Prop 8: Hear Today’s Arguments Before the Supreme Court (Audio)

Justices repeatedly raise procedural questions about a case involving the legality of California’s ban on same-sex marriages

Justices of the U.S. Supreme Court, hearing the first of two oral arguments this week on same-sex marriage, on Tuesday repeatedly raised procedural questions about a case involving the legality of California’s 2008 Proposition 8 ban on same sex marriages.

The court also took the unusual step of releasing a tape of the morning arguments shortly after the arguments concluded. (Listen to the arguments here or read the transcript here.)

Seconds into attorney Charles J. Cooper defense of the legality Prop 8, Chief Justice John Roberts interrupted, questioning Cooper's authority to argue on behalf of California voters. California’s top elected officials have declined to defend the ban.

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“Mr. Cooper, we have jurisdictional and merits issues here. Maybe it'd be best if you could begin with the standing issue,” said Justice Roberts.

That prompted Justice Ruth Bader Ginsburg to also question Cooper’s standing to argue on behalf of California voters.

“Have we ever granted standing to proponents of ballot initiatives?” she asked.

Cooper responded “No” but also pointed to the unique circumstances of the case and a California Supreme Court decision on the legality of Prop 8.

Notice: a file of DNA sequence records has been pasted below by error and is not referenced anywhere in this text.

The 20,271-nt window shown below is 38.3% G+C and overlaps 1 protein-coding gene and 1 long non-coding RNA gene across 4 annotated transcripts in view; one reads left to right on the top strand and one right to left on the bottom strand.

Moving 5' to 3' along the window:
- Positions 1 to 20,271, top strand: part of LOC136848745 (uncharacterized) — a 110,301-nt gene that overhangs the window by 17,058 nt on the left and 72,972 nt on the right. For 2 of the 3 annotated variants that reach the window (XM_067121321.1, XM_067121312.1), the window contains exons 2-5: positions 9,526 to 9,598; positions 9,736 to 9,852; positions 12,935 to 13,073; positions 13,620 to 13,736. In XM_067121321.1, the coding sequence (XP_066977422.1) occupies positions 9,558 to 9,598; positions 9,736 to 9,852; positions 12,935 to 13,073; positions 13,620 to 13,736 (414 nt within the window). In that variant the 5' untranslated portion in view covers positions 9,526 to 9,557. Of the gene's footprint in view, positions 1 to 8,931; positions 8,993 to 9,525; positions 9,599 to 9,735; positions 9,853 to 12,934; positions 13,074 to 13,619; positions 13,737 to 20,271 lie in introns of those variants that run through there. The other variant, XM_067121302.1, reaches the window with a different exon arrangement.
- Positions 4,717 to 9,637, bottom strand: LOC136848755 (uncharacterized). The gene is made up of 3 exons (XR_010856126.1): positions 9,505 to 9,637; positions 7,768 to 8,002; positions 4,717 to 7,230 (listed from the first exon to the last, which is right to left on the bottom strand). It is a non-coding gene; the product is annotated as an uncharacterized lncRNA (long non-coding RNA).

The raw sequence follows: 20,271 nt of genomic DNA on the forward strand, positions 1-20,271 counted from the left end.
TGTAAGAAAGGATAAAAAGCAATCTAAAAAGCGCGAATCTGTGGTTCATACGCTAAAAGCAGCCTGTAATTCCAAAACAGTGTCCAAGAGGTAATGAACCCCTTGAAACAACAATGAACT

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Justice Roberts also cut off attorney Theodore Olson’s attempt to challenge the proposition.

Olson barely said, “It walls-off gays and lesbians from marriage, the most important relation in life, according to this court, thus stigmatizing a class of Californians based upon their status and labeling their most cherished relationships as second-rate, different, unequal and not OK," before Roberts asked him to turn to the jurisdiction issue.

The high court’s extensive discussion of the procedural issues with letting Cooper defend the proposition was also raised by Justice Anthony M. Kennedy.

“I just wonder if … if the case was properly granted,” he said.

Kennedy questioned whether the Supreme Court should have taken the case.

The court’s questioning and Kennedy’s comments could buttress some commentators’ suggestions that the court is unlikely to ever get to the merits of the same-sex marriage argument in the California case and its most likely course of action could be to say the case should never have been accepted for decision by the high court.